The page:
Some of Nathan Nobis's Teaching Handouts
Here are some of the materials I use in my intro to ethics class.
NOTE: all these handouts are fairly outdated; I plan to update them all this summer (2012) and create new ones, for a textbook I am working on. The general strategy is always this:
Identify an issue as a controversial one: "Do people disagree about this topic?" "Yes.."
Identify some common, contrary conclusions on the topic.
Ask students to make lists of common reasons, or premises, given in favor of these conclusions. This can be done on their own, in groups, doing surveys (outside of class), internet research, etc.
Get these reasons written up on the board/screen.
Add some premises/reasons given by philosophers.
Identify question begging arguments, ones with premises that assume the conclusion.
Formulate remaining argument in logically valid form.
Assess arguments as sound or unsound, i.e., whether all the premises are true or not.
For general moral premises, identify possible counterexamples.
Any overall conclusions on the topic drawn from these activities will depend on the number and strength of the arguments evaluated.
For the above, see my two most recent articles/chapters on animal experimentation that have "methods" sections.
Another logic handout: http://aphilosopher.googlepages.com/arguments.pdf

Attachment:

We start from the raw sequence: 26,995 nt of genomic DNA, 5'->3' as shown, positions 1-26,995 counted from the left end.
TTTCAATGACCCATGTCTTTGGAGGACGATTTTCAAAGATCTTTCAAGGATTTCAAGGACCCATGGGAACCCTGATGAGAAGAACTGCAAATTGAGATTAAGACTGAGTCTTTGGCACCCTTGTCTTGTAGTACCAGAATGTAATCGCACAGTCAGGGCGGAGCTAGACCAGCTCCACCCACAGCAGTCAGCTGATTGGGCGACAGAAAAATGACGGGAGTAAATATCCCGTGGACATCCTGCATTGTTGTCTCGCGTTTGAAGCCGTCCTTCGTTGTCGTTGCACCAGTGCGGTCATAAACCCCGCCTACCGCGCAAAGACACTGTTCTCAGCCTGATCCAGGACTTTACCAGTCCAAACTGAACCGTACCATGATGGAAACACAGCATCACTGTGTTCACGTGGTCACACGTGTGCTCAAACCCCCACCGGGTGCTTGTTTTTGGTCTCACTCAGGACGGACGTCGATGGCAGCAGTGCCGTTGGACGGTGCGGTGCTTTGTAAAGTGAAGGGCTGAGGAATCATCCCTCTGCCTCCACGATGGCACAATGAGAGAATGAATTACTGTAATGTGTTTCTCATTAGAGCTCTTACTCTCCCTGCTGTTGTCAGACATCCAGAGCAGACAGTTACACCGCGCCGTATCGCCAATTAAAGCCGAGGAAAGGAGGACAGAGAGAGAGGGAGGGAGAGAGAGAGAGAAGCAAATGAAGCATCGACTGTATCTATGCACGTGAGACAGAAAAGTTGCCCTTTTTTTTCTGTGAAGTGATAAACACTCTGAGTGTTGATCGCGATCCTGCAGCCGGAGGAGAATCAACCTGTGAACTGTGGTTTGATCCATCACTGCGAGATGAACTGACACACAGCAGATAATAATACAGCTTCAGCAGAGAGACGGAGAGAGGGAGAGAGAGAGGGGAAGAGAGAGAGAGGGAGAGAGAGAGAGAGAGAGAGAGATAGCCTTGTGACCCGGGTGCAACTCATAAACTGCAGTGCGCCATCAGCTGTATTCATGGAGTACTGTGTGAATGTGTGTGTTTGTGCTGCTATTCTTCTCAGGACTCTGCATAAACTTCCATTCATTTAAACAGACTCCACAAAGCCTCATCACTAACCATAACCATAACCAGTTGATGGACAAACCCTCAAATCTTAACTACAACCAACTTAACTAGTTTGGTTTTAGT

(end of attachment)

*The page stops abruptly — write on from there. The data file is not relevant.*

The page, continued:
A page on valid argument forms: http://aphilosopher.googlepages.com/validargumentforms.pdf
HOMOSEXUALITY: Arguments against homosexuality worksheet.
EATING ANIMALS: argument worksheet.
A book idea I have had for a while that I'd like to finish: A short book designed to augment introductory ethics courses called Why Think That? A Guide to Making Moral Progress (WhyThinkThat.com). For many moral issues, people reason quite well about them; some moral progress has occurred. This book identifies the critical thinking skills that people already exhibit when thinking about these no-longer-hot-button issues, e.g., being precise [re. quantification], being attentive to ambiguity, supplying unstated 'missing link' premises connecting given reasons to conclusions (usually universal generalizations). It helps people apply these same logical skills to contemporary moral issues, to help identify and evaluate arguments. Common emotional and non-intellectual barriers [e.g., “argument stopper” responses and other false conceptions about moral reasoning and debate] that prevent people from using logical methods are identified, as are strategies to avoid these, think in terms of arguments and thus, perhaps, better contribute to moral progress. Also a chapter on improving argumentative writing. The book is based on my teaching style: I try to find out how people actually respond to moral / philosophical issues and make sure I address them where they are at: their current conceptions of (moral) reasoning must first be identified and engaged with before they are improved.